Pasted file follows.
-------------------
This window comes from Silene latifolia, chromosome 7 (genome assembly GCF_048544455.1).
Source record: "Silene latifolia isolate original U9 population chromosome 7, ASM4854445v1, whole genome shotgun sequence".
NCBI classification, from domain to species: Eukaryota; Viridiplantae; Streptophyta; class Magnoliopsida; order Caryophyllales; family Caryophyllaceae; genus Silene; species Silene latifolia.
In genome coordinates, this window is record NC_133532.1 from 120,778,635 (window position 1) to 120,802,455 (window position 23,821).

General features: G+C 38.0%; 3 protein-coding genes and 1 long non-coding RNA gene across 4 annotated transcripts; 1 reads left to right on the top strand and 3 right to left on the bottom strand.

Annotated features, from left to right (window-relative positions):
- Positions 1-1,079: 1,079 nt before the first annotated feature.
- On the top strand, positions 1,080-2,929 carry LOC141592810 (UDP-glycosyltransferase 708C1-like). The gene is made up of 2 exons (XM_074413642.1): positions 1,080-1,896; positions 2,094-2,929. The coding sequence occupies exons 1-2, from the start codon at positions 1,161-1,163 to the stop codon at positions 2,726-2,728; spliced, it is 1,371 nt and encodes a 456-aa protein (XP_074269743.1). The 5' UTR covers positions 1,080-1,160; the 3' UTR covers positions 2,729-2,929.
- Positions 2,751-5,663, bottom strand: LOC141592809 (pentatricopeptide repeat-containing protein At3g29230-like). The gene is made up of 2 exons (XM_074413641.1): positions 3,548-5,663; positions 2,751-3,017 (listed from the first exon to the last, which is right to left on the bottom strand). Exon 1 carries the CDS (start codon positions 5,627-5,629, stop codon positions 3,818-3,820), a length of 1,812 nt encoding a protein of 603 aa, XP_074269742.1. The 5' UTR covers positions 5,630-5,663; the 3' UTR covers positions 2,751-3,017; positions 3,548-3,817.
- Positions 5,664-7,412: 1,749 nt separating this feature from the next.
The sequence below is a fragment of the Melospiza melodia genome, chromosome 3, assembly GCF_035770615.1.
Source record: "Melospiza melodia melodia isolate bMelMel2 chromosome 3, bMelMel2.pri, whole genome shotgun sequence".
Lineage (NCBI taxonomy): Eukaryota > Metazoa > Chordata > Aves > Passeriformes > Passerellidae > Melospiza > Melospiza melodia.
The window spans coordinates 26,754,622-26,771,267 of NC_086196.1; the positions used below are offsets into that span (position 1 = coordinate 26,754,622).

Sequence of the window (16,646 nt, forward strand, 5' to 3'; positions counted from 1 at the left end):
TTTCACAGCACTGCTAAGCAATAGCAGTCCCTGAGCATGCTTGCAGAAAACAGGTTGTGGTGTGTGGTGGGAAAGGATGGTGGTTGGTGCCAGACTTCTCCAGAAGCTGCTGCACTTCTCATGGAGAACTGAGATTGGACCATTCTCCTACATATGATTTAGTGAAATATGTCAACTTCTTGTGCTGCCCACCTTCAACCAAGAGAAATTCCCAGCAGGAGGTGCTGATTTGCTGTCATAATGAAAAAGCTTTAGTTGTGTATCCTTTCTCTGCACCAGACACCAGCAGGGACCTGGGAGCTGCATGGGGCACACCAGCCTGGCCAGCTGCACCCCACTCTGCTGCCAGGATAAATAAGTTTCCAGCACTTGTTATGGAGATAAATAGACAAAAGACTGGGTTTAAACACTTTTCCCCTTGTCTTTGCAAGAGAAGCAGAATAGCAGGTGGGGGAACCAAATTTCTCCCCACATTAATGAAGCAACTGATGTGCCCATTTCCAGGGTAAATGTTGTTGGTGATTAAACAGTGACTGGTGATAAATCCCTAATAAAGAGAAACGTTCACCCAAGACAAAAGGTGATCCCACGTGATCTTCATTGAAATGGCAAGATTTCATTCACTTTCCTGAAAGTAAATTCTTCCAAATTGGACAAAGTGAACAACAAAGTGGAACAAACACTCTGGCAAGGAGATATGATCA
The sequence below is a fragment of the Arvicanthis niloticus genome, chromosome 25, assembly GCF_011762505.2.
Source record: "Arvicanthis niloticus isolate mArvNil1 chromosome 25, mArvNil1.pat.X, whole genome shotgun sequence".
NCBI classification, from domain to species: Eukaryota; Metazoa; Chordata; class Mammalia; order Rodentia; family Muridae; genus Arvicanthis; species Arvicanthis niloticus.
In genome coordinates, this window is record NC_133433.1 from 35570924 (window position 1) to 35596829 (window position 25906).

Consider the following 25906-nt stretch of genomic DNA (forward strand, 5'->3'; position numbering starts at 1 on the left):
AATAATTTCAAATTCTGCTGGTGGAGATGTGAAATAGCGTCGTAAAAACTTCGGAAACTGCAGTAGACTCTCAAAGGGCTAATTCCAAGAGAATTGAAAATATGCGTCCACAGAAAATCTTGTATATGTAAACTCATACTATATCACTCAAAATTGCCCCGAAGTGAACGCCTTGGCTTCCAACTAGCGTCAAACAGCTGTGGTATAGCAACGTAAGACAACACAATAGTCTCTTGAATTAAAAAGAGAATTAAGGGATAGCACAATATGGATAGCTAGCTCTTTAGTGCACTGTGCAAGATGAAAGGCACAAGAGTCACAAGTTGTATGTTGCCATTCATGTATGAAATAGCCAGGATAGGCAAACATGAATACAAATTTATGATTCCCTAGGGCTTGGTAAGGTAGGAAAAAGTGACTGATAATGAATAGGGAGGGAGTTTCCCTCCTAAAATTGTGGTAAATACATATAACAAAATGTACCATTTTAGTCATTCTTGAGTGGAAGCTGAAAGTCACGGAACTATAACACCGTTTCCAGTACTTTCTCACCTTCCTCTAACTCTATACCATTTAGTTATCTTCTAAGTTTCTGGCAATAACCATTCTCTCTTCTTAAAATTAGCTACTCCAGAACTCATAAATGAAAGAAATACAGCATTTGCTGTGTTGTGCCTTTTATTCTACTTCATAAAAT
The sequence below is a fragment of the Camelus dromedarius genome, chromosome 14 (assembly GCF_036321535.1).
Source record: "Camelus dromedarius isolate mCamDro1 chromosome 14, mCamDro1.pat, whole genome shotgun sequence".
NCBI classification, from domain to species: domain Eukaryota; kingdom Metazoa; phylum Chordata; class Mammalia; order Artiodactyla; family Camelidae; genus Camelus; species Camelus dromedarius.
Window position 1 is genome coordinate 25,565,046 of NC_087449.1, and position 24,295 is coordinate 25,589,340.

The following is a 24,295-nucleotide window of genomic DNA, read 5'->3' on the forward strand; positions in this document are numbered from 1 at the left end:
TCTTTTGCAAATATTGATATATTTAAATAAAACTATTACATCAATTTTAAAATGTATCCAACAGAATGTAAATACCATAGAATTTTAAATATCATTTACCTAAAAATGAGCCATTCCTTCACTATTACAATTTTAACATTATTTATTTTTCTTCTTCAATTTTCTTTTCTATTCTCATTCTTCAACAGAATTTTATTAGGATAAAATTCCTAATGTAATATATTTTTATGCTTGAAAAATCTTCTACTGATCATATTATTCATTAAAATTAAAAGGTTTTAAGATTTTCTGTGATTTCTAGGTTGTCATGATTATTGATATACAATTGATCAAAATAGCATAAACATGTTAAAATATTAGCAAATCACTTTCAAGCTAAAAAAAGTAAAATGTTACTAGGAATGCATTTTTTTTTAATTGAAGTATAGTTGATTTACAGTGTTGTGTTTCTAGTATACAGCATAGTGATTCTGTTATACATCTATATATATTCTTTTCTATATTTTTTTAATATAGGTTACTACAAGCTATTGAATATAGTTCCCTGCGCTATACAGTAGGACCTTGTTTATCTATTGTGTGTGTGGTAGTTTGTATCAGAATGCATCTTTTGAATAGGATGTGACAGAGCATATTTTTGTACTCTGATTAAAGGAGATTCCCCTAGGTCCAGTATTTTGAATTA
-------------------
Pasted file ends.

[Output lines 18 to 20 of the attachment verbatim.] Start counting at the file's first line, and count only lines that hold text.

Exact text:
Source record: "Arvicanthis niloticus isolate mArvNil1 chromosome 25, mArvNil1.pat.X, whole genome shotgun sequence".
NCBI classification, from domain to species: Eukaryota; Metazoa; Chordata; class Mammalia; order Rodentia; family Muridae; genus Arvicanthis; species Arvicanthis niloticus.
In genome coordinates, this window is record NC_133433.1 from 35570924 (window position 1) to 35596829 (window position 25906).